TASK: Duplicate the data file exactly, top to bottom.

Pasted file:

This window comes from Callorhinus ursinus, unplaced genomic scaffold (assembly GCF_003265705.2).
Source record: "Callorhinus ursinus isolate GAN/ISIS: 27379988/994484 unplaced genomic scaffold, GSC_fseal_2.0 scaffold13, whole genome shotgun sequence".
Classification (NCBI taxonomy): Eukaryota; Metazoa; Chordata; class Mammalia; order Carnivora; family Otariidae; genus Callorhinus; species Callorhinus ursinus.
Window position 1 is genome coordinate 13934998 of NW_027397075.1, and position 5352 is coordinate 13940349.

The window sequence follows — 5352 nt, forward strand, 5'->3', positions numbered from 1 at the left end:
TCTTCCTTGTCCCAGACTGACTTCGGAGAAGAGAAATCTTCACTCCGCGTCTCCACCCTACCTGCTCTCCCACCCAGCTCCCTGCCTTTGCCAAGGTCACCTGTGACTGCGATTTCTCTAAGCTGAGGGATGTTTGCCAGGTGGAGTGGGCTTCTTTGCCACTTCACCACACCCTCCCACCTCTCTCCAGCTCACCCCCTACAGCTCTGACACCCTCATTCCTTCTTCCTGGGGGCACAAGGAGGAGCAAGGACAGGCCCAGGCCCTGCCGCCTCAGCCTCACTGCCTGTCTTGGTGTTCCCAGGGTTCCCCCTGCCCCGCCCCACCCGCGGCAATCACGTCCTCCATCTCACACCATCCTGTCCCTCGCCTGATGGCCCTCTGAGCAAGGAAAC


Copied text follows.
This window comes from Callorhinus ursinus, unplaced genomic scaffold (assembly GCF_003265705.2).
Source record: "Callorhinus ursinus isolate GAN/ISIS: 27379988/994484 unplaced genomic scaffold, GSC_fseal_2.0 scaffold13, whole genome shotgun sequence".
Classification (NCBI taxonomy): Eukaryota; Metazoa; Chordata; class Mammalia; order Carnivora; family Otariidae; genus Callorhinus; species Callorhinus ursinus.
Window position 1 is genome coordinate 13934998 of NW_027397075.1, and position 5352 is coordinate 13940349.

The window sequence follows — 5352 nt, forward strand, 5'->3', positions numbered from 1 at the left end:
TCTTCCTTGTCCCAGACTGACTTCGGAGAAGAGAAATCTTCACTCCGCGTCTCCACCCTACCTGCTCTCCCACCCAGCTCCCTGCCTTTGCCAAGGTCACCTGTGACTGCGATTTCTCTAAGCTGAGGGATGTTTGCCAGGTGGAGTGGGCTTCTTTGCCACTTCACCACACCCTCCCACCTCTCTCCAGCTCACCCCCTACAGCTCTGACACCCTCATTCCTTCTTCCTGGGGGCACAAGGAGGAGCAAGGACAGGCCCAGGCCCTGCCGCCTCAGCCTCACTGCCTGTCTTGGTGTTCCCAGGGTTCCCCCTGCCCCGCCCCACCCGCGGCAATCACGTCCTCCATCTCACACCATCCTGTCCCTCGCCTGATGGCCCTCTGAGCAAGGAAAC